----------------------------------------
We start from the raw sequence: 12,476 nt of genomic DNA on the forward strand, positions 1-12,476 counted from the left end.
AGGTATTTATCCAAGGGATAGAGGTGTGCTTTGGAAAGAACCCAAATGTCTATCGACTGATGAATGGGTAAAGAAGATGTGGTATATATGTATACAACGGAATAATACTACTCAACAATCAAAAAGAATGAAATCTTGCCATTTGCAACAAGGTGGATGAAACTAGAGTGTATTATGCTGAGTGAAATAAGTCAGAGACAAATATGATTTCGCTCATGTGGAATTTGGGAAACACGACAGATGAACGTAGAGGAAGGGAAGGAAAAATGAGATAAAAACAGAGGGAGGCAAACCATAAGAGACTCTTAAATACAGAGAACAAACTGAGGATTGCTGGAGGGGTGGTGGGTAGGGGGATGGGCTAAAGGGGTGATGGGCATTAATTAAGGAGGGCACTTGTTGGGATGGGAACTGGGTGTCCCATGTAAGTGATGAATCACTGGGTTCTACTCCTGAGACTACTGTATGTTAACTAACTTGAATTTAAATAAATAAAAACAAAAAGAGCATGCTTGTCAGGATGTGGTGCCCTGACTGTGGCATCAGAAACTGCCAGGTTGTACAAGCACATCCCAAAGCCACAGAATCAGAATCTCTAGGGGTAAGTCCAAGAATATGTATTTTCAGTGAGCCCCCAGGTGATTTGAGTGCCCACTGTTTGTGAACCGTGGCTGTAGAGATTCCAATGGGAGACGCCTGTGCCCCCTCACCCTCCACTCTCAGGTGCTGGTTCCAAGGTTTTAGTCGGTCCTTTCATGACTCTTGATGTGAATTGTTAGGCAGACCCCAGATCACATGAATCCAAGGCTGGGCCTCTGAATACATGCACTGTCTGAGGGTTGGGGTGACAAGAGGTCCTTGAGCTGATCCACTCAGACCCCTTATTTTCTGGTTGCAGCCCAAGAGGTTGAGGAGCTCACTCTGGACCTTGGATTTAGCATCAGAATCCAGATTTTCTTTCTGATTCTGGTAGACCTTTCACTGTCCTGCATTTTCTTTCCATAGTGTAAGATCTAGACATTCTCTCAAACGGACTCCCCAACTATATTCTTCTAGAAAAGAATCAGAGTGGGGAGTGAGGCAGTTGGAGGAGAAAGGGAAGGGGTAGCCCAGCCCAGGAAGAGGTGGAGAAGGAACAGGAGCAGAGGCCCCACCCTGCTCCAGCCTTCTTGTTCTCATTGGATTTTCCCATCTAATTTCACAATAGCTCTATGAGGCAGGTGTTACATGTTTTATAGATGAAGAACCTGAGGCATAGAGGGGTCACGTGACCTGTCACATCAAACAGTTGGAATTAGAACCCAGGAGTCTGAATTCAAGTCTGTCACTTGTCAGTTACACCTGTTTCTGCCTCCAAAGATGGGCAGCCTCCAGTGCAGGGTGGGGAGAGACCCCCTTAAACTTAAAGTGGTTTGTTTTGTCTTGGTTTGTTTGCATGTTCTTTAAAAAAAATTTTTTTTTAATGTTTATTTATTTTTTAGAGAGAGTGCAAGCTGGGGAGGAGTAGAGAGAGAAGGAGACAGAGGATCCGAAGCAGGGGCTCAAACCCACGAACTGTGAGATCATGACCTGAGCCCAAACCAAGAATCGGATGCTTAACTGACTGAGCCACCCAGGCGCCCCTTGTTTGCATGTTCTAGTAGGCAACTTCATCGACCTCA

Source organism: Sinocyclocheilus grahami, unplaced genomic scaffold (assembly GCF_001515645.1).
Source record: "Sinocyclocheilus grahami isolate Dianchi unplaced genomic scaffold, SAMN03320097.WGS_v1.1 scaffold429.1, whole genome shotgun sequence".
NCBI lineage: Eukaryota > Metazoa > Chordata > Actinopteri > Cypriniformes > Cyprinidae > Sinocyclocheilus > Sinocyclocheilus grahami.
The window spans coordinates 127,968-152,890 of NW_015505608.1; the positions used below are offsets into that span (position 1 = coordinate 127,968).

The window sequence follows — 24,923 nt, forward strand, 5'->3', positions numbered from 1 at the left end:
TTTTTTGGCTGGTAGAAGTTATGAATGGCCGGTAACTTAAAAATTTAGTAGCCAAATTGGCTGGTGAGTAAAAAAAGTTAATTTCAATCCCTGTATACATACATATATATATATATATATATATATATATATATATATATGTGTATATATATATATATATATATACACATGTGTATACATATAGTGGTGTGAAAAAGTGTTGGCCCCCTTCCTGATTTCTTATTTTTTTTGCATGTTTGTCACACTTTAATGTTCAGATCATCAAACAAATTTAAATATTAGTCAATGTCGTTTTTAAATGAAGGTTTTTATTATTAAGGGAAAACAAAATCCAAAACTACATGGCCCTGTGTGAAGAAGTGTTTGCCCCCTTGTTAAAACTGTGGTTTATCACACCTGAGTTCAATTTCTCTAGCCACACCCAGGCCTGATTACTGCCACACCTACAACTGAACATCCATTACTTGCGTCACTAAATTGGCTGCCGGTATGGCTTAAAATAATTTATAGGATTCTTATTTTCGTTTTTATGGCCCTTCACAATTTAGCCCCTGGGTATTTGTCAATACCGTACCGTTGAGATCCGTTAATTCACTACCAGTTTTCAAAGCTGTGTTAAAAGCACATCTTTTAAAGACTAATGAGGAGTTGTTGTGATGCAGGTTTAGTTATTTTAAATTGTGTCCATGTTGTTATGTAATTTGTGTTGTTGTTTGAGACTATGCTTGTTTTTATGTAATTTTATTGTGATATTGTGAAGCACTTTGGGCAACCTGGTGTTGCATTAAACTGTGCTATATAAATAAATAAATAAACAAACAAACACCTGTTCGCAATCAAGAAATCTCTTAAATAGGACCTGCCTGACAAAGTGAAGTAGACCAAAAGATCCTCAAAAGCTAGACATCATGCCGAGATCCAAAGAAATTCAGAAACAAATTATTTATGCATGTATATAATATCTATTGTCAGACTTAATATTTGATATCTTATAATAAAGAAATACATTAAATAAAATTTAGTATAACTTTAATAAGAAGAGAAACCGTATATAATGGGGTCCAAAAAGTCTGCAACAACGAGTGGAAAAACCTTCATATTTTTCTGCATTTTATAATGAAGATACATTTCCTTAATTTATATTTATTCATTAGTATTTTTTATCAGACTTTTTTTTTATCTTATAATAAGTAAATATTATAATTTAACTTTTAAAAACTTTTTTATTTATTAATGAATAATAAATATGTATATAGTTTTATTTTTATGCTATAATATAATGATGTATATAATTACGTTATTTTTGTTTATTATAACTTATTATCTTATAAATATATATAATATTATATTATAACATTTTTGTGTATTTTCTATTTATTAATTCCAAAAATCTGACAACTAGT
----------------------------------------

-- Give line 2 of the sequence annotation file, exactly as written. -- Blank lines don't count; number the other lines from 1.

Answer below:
AGGTATTTATCCAAGGGATAGAGGTGTGCTTTGGAAAGAACCCAAATGTCTATCGACTGATGAATGGGTAAAGAAGATGTGGTATATATGTATACAACGGAATAATACTACTCAACAATCAAAAAGAATGAAATCTTGCCATTTGCAACAAGGTGGATGAAACTAGAGTGTATTATGCTGAGTGAAATAAGTCAGAGACAAATATGATTTCGCTCATGTGGAATTTGGGAAACACGACAGATGAACGTAGAGGAAGGGAAGGAAAAATGAGATAAAAACAGAGGGAGGCAAACCATAAGAGACTCTTAAATACAGAGAACAAACTGAGGATTGCTGGAGGGGTGGTGGGTAGGGGGATGGGCTAAAGGGGTGATGGGCATTAATTAAGGAGGGCACTTGTTGGGATGGGAACTGGGTGTCCCATGTAAGTGATGAATCACTGGGTTCTACTCCTGAGACTACTGTATGTTAACTAACTTGAATTTAAATAAATAAAAACAAAAAGAGCATGCTTGTCAGGATGTGGTGCCCTGACTGTGGCATCAGAAACTGCCAGGTTGTACAAGCACATCCCAAAGCCACAGAATCAGAATCTCTAGGGGTAAGTCCAAGAATATGTATTTTCAGTGAGCCCCCAGGTGATTTGAGTGCCCACTGTTTGTGAACCGTGGCTGTAGAGATTCCAATGGGAGACGCCTGTGCCCCCTCACCCTCCACTCTCAGGTGCTGGTTCCAAGGTTTTAGTCGGTCCTTTCATGACTCTTGATGTGAATTGTTAGGCAGACCCCAGATCACATGAATCCAAGGCTGGGCCTCTGAATACATGCACTGTCTGAGGGTTGGGGTGACAAGAGGTCCTTGAGCTGATCCACTCAGACCCCTTATTTTCTGGTTGCAGCCCAAGAGGTTGAGGAGCTCACTCTGGACCTTGGATTTAGCATCAGAATCCAGATTTTCTTTCTGATTCTGGTAGACCTTTCACTGTCCTGCATTTTCTTTCCATAGTGTAAGATCTAGACATTCTCTCAAACGGACTCCCCAACTATATTCTTCTAGAAAAGAATCAGAGTGGGGAGTGAGGCAGTTGGAGGAGAAAGGGAAGGGGTAGCCCAGCCCAGGAAGAGGTGGAGAAGGAACAGGAGCAGAGGCCCCACCCTGCTCCAGCCTTCTTGTTCTCATTGGATTTTCCCATCTAATTTCACAATAGCTCTATGAGGCAGGTGTTACATGTTTTATAGATGAAGAACCTGAGGCATAGAGGGGTCACGTGACCTGTCACATCAAACAGTTGGAATTAGAACCCAGGAGTCTGAATTCAAGTCTGTCACTTGTCAGTTACACCTGTTTCTGCCTCCAAAGATGGGCAGCCTCCAGTGCAGGGTGGGGAGAGACCCCCTTAAACTTAAAGTGGTTTGTTTTGTCTTGGTTTGTTTGCATGTTCTTTAAAAAAAATTTTTTTTTAATGTTTATTTATTTTTTAGAGAGAGTGCAAGCTGGGGAGGAGTAGAGAGAGAAGGAGACAGAGGATCCGAAGCAGGGGCTCAAACCCACGAACTGTGAGATCATGACCTGAGCCCAAACCAAGAATCGGATGCTTAACTGACTGAGCCACCCAGGCGCCCCTTGTTTGCATGTTCTAGTAGGCAACTTCATCGACCTCA